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December 14, 2012

Medicine Balls 1329
Filed under: Private Eye — Dr. Phil @ 3:00 pm

Will the BMA stand up for whistleblowers or shut them up?

IN JULY consultant paediatric surgeon Edwin Jesudason won a high court injunction with costs against Alder Hey Children’s Hospital (AHCH), which is seeking his “no fault” dismissal after certain surgical colleagues refused to work with him and surgeon Shiban Ahmed after they blew the whistle on malpractice and mistreatment of staff (Eye 1315). Next week, Jesudason hopes to make the injunction permanent. If successful, he may improve on the woeful statutory protections for whistleblowers by forcing trusts to follow their whistleblowing policies, or risk similar actions for breach of contract.

Jesudason, an award-winning surgeon who has never received a patient complaint or malpractice suit, has worked at AHCH since 1998 but since 2010 has been in the US on a Medical Research Council study. In 2009 he protested when Ahmed, who worked in AHCH and the University Hospital of North Staffordshire (UHNS), was suspended by UHNS after AHCH colleagues made the unsubstantiated claim that he was suicidal. The Eye has seen a 5.9.10 letter from surgeon Colin Baillie to AHCH which reads: “Shiban mentioned he had considered suicide. I have no doubt this was what was said because I asked him to repeat himself. I shared this with the clinical director Matthew Jones.” Ahmed knew nothing of this. The claim was made behind his back when a proper response to a genuinely suicidal colleague would have been to arrange an urgent mental health assessment. He was however suspended for 14 months pending an investigation which cleared him of being any risk to himself or his patients. He is still not back at work. This is a huge loss to AHCH as a Royal College of Surgeons (RCS) report found that “many members of the departments spontaneously described Jesudason and Ahmed as exceptionally skilled and talented surgeons”. Their crime has been to raise concerns about substandard care as the GMC obliges them to.

Jesudason led the petition to reinstate Ahmed and in 2009 made a confidential protected disclosure to AHCH which was circulated to his consultant colleagues, some of whom now refuse to work with him. Baillie’s 2010 letter is very revealing. ‘It is imperative that our legal position is solid should trust wish to terminate the employment of Jesudason… The allegations of patient harm go beyond the cases mentioned in this document, so we can expect more damaging revelations.  There are only two possible outcomes; major departmental restructuring (on the quiet) with Jesudason returning… or a very dirty fight, fully in the public eye, with the organisation’s chief weapon being to bring Jesudason (who remains a talented surgeon and researcher) before the GMC for sanction.’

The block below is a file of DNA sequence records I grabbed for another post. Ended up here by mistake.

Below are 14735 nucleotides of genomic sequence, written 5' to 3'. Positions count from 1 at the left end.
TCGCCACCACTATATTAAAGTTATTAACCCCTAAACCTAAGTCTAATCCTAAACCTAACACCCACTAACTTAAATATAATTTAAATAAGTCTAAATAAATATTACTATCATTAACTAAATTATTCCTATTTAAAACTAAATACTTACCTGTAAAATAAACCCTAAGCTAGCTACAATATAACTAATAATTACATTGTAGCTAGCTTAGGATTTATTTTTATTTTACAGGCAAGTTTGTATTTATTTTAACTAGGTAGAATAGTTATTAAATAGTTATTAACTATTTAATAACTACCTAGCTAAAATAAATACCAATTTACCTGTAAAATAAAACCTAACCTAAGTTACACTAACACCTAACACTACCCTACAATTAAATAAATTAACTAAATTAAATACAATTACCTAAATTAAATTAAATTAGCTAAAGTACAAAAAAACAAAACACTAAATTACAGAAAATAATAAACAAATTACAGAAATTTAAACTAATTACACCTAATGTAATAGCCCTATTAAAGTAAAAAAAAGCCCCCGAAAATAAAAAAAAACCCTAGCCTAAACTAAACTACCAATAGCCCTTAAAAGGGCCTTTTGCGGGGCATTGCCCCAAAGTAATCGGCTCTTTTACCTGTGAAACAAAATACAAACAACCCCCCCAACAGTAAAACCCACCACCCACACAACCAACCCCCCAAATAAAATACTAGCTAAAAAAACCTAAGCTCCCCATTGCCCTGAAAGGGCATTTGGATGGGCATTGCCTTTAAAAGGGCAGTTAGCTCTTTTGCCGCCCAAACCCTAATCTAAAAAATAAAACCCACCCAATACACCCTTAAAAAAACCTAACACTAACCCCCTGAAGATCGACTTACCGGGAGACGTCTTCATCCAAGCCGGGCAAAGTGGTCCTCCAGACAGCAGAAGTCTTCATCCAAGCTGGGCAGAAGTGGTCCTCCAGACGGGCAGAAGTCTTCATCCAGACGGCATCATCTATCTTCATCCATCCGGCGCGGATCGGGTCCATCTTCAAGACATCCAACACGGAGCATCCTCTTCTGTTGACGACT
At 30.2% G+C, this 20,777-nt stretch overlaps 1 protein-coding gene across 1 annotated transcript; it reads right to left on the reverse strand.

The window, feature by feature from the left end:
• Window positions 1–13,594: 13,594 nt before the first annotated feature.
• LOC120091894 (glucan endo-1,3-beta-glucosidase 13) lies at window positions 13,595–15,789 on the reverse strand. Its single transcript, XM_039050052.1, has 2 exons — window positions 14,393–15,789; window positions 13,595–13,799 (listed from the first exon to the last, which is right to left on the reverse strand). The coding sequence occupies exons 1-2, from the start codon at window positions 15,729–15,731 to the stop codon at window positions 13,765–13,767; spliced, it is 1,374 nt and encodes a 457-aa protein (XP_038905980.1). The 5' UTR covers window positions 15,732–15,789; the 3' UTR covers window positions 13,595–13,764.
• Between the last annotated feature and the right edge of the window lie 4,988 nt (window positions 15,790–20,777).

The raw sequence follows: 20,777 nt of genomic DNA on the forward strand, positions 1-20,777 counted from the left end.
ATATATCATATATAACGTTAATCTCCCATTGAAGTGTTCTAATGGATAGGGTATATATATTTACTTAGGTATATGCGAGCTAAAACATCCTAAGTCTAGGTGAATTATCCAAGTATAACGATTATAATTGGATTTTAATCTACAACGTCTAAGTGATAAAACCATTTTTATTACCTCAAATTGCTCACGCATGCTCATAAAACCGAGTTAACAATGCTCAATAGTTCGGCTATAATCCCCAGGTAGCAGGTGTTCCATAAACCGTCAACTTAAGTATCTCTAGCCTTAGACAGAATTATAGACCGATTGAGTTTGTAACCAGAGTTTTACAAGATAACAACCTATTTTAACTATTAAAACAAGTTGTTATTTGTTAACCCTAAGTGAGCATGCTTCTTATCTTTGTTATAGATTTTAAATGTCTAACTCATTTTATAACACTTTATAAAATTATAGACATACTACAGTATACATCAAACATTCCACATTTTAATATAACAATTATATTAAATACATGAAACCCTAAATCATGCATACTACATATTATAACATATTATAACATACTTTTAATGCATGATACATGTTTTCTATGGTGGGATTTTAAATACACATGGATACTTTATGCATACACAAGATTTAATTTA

The public interest disclosure act offers no real protection to whistleblowers against trusts with vast legal resources, and the CQC has shown no interest in policing trusts who break their own whistleblowing codes with impunity.  Represented by the BMA, Jesudason is arguing that AHCH is in breach of contract by failing to enforce the provisions in its whistleblowing policy. The trust now accepts Jesudason is a whistleblower, but argues that concerns regarding his working relationships with other surgeons have nothing to do with his protected disclosure in 2009, but ‘date back to 2004’, when he was a trainee. Odd then that colleagues now seeking his removal interviewed and appointed him to a consultant post in 2006.

Ahmed and Jesudason’s concerns have not been fully investigated, despite visits to AHCH from the CQC and RCS, who’s report has been redacted. In 2010, Dr Alan Phillips, head of psychological services, interviewed over 50 members of theatre staff and found “a significant number of highly de-motivated and demoralised members of the theatre team across all professional disciplines, and some very serious health and safety concerns”. The full report remains a trust secret and Phillips refused to sign a 2-page summary. He took retirement, with the customary gagging clause. The Eye has gone to the Information Tribunal to ask for the full report. Alder Hey still has skeletons in its cupboard and is fighting hard to keep them there.